Sunday, January 25, 2009

Riding in Snow

People are generally shocked that I ride through the winter. It is simply the most practical option for me: I am not willing to undertake the financial or environmental impact of driving, which I also hate. I don't mind taking transit, but there are not always good connections and I don't like timing myself by someone else's schedule. I also had a demanding schedule as I am a full-time grad student in addition to working a total of 37 hours per week, which is split between three locations. The beauty of cycling is that my commute, rather than being dead time, is part of my fitness regime. It is also the most enjoyable way of getting around, for me, and saves me money.

Anyway, yeah, cycling in winter in Ottawa. There is a lot of snow. The good thing is that there is so much snow that the city has to remove it efficently, or no one would ever leave their homes. It is also cold, but the thing is that cycling keeps me warming than waiting for the bus or walking the several blocks that would seperate me from my downtown work location and the nearest available parking spot. I tend to be impatient with people who say they could not do it because of the cold. I'm from Vancouver Island and only just adapted to the climate in Ottawa.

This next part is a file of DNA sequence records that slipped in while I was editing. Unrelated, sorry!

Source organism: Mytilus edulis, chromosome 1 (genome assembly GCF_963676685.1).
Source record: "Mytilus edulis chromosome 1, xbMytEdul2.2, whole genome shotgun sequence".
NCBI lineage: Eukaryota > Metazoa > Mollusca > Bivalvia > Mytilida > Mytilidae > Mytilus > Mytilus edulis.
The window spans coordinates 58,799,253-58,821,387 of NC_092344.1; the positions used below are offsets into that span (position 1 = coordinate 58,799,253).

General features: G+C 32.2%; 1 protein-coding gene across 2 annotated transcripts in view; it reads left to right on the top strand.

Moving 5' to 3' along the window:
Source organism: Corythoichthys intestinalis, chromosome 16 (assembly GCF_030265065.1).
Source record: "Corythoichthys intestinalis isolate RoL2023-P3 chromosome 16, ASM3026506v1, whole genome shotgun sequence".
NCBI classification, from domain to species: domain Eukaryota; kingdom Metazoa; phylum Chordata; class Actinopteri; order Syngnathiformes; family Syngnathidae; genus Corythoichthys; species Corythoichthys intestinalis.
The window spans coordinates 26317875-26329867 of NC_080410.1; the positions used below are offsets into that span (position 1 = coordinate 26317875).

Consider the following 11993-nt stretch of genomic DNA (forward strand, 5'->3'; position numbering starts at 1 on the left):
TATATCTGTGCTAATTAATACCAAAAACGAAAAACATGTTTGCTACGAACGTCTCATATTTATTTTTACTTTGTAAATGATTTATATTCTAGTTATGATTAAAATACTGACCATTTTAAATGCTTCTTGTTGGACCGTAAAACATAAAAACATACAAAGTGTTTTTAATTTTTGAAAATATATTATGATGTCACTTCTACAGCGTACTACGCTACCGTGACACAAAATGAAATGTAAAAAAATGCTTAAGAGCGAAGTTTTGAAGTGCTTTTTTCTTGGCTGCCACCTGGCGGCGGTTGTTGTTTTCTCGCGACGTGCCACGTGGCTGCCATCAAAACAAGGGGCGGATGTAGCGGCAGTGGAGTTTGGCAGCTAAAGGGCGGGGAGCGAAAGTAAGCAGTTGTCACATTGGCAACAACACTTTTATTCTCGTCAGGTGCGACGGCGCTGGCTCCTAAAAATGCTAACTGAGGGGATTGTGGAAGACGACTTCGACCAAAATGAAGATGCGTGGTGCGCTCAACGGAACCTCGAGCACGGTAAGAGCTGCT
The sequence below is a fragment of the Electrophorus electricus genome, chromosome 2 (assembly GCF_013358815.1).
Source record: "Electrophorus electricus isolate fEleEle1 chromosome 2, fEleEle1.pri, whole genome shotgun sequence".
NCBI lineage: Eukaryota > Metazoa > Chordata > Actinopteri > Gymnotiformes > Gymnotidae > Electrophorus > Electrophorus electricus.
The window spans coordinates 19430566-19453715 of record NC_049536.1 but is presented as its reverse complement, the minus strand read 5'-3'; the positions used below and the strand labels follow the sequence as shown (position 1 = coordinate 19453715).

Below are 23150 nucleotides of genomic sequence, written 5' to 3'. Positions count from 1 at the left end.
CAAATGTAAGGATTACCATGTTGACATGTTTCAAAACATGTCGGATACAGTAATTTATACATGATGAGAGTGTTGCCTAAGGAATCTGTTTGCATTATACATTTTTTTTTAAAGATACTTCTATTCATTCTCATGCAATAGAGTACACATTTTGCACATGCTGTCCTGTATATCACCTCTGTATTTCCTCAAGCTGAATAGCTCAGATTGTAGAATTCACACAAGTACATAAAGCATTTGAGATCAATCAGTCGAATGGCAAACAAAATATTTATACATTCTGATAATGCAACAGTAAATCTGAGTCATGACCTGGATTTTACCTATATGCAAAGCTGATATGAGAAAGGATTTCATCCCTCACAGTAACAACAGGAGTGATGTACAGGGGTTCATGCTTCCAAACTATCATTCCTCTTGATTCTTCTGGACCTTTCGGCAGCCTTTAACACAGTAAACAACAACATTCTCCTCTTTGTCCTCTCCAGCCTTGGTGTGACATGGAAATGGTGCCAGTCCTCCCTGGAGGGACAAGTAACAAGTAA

The other reaction I get is that it must be very dangerous due to ice and snow. Well, we have already established that the roads are ploughed. I also use these studded snow tires on a cheap bike that I don't mine getting rusted from the road salt. They did cost me roughly $100, but that is less than three months of bus passes at a student price and less than two at a full price.

I lived in Kiel, Germany for a year between my undergrad and my MA. My heartly, old sailor roommate had worked on submarines during his mandatory military service. He shared a saying to me that is appropriate here. It translates, "there is no bad weather, only innapropriate clothing."

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